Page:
If you want the freshest version of Android as soon as possible, the Google Pixel range is clearly your best bet. Historically, other Android manufacturers have been much less reliable. Although some have been faster and more consistent with security and version updates than others. It remains a little befuddled by consumers when they buy devices that will see long-term support.
With Project Treble now supported by key Android flagships, in theory, updates need to roll out to us faster than ever before. It has now been five months since Android Pie launched – does data confirm Google's optimization of faster updates?
Let's look at the data
The data in the graph below shows the time span between an Android version release date and the first confirmed report from an OEM that propagates the update to unlocked phones worldwide. I looked at key devices that were announced well ahead of a new Android OS message so we can fully evaluate the upgrade times. This list includes the Samsung Galaxy S series, the Huawei P series, and LG's G models.
On average, Nougat updates took about 192 days to reach important devices, while Oreo was slightly faster on 170. Android Pie updates hit devices much faster, averaging only 118 days from Google launch for significant OEM rollout. This is a significant improvement, though we are still waiting for updates from LG and HTC to pull this average backup.
Most manufacturers are quicker to deliver updates now, but some are slower. Huawei, Samsung and Xiaomi were noticeably faster this time, bringing updates to key devices by the end of 2018. OnePlus and Sony were particularly fast, but they have always been faster than most. On the other hand, Motorola has rolled out updates for its flagship Z series slower over the last few years.
Small OEMs update their phones faster, but big brands close the gap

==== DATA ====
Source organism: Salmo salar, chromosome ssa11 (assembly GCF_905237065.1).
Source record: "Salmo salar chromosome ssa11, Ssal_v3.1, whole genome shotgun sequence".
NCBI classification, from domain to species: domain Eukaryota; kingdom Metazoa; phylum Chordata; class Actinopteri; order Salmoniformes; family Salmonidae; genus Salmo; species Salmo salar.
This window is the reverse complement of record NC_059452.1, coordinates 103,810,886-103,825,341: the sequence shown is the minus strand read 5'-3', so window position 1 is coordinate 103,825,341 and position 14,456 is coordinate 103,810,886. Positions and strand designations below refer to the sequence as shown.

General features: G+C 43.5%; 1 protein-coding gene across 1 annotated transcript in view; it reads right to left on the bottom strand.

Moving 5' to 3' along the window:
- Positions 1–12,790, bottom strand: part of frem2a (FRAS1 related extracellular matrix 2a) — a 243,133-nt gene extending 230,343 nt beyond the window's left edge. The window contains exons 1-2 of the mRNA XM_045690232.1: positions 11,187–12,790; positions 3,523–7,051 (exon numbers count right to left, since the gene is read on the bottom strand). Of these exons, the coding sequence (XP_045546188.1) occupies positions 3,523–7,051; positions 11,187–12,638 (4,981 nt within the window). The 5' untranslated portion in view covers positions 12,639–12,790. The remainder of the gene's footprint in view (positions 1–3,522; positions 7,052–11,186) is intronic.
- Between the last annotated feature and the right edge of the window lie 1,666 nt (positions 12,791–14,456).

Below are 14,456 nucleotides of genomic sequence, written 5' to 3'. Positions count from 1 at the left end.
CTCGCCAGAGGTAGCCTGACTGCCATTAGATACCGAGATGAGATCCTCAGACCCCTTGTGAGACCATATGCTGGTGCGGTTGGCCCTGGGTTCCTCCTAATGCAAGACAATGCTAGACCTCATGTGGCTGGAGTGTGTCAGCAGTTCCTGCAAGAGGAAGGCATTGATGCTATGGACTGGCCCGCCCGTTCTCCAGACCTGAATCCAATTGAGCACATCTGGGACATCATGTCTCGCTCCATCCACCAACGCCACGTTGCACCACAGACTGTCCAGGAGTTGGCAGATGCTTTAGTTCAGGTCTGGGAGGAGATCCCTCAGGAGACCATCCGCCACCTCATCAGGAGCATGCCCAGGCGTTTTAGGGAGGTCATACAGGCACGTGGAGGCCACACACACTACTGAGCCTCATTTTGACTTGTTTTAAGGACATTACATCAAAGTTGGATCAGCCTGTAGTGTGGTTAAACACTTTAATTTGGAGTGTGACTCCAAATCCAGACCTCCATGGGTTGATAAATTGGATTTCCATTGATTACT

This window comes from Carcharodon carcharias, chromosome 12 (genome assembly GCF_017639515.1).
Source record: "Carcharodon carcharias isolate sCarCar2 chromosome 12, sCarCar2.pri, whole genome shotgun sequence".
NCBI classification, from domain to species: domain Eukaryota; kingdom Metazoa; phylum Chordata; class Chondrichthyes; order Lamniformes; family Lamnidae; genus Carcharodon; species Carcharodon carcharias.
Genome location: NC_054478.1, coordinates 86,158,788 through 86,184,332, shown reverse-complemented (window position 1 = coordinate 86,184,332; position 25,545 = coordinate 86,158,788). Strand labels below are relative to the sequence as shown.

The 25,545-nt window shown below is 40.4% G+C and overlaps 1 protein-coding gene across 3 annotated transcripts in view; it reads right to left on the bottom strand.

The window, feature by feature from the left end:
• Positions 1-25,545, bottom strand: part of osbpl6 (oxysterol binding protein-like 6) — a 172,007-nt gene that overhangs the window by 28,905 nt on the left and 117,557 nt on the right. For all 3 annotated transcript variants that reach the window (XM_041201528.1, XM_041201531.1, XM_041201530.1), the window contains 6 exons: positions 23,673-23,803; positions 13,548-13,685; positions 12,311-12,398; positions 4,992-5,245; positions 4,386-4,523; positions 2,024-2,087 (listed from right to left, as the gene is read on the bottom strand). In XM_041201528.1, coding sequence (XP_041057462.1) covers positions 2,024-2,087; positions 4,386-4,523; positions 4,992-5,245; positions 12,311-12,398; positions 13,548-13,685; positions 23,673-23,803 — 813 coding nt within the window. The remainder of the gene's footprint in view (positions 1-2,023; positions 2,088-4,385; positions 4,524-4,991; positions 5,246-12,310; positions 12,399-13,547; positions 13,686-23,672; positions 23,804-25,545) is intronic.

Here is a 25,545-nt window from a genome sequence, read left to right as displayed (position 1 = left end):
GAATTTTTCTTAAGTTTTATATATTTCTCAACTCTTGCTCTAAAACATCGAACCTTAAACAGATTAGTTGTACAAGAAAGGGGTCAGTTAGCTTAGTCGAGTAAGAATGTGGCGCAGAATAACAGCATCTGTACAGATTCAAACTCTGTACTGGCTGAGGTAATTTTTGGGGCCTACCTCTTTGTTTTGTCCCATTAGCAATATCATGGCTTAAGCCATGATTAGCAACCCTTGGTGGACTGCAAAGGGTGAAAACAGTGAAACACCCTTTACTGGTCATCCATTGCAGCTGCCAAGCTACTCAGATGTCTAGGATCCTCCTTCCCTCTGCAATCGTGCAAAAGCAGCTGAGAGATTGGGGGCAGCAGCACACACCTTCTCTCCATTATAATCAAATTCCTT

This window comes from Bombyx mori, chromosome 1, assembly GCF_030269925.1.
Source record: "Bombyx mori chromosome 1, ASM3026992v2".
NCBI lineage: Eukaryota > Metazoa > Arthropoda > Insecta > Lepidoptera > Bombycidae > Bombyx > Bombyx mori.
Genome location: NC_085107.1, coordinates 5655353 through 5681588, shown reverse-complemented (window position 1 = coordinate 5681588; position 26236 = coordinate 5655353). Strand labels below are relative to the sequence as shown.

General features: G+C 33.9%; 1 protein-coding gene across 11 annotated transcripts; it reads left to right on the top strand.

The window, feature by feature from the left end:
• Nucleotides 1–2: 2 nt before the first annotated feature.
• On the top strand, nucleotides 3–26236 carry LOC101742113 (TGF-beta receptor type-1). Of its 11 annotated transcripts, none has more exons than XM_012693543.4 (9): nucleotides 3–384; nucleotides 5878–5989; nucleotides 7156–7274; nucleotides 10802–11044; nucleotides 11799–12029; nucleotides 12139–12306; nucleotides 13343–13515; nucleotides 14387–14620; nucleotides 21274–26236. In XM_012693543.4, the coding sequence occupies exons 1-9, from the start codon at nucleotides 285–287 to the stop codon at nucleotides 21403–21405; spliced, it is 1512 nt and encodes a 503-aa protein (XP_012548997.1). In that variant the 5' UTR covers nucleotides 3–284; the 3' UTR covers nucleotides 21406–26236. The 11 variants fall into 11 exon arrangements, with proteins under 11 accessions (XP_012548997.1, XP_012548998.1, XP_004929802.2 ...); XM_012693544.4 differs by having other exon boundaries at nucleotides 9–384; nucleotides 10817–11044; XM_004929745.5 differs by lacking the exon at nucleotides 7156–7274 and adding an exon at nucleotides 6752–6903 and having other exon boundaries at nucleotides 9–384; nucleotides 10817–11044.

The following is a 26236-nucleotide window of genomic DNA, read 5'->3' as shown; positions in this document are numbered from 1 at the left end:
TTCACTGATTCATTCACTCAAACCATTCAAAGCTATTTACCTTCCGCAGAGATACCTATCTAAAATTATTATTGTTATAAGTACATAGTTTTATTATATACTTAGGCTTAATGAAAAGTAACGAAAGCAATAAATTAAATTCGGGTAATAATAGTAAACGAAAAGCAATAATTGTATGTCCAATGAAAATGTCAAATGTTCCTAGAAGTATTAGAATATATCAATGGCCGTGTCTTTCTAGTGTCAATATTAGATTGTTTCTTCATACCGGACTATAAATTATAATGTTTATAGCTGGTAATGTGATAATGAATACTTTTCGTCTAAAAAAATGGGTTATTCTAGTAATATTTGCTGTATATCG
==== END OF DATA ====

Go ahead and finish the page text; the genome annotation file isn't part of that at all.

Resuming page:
One last point. These data do not include older device update times or how manufacturers process mid-smart phones. Both of these categories still receive updates, especially slower than large flagship launches. But the situation seems to improve with some OEMs with widespread Android pie.
Treble and One have helped
Targeting through a large selection of smartphone update articles, there are two key trends that I have identified. First, Project Treble has helped big manufacturers update Oreo-based phones much faster than before. Second, Android One makes much faster updates for a wider range of consumers.
Looking back at the data, you notice that Samsung, Huawei and Xiaomi cut their update times by almost half between Nougat and the biggest jump Pie coming in the last update. All three manufacturers shot flagship phone updates just before 2019. The previous years delayed the updates to the end of 1. or Q2 the following year.
This is important because these phones are some of the biggest sellers. Samsung Galaxy S9, Huawei P20 Pro and Xiaomi Mi 8 are in many consumer hands and most will now use Pie. Unfortunately, Google's distribution numbers do not include Android 9.0, but we could expect much faster adoption of the latest operating system because of this.
Project Treble has cut months of waiting times for big flagship phones
Outside of large-budget flagships, many lower-cost phones are already running Android Pie as well. These phones are predominantly Android One models, including those from Nokia and Xiaomi. Interestingly, LG already has a 9.0 Pie update for the LG G7 One, while the regular LG G7 ThinQ model is still waiting for its global rollout. In the same way, the HTC U11 Life Pie is in front of the flagship HTC U12 Plus.
The reason why this initiative provides updates so quickly is Android One devices that run a stock OS. There are no custom skin, software or apps to update and test for compatibility, unlike handsets with more complex features from Samsung and others. Combined with Treble, which simplifies the driver layer, it is quick for manufacturers to get Google's update and blink it to their devices.
More and more is being done
The number of Key Pie updates already prepared paints a good image for Google's latest OS version. However, there are still large differences between the fastest and slowest producers – a hole that we would of course like to see closer to. Not to mention that medium and older units are still often quickly forgotten. In an ideal world we would like to see all smartphones receive updates for more than two years.
The right test for Android comes with the next big OS update. Can manufacturers provide consistent security updates, as well as upgrades to core OS? Will last year's equipment continue to see support at this pace? Will Treble finally help end Android's long-standing fragmentation problem?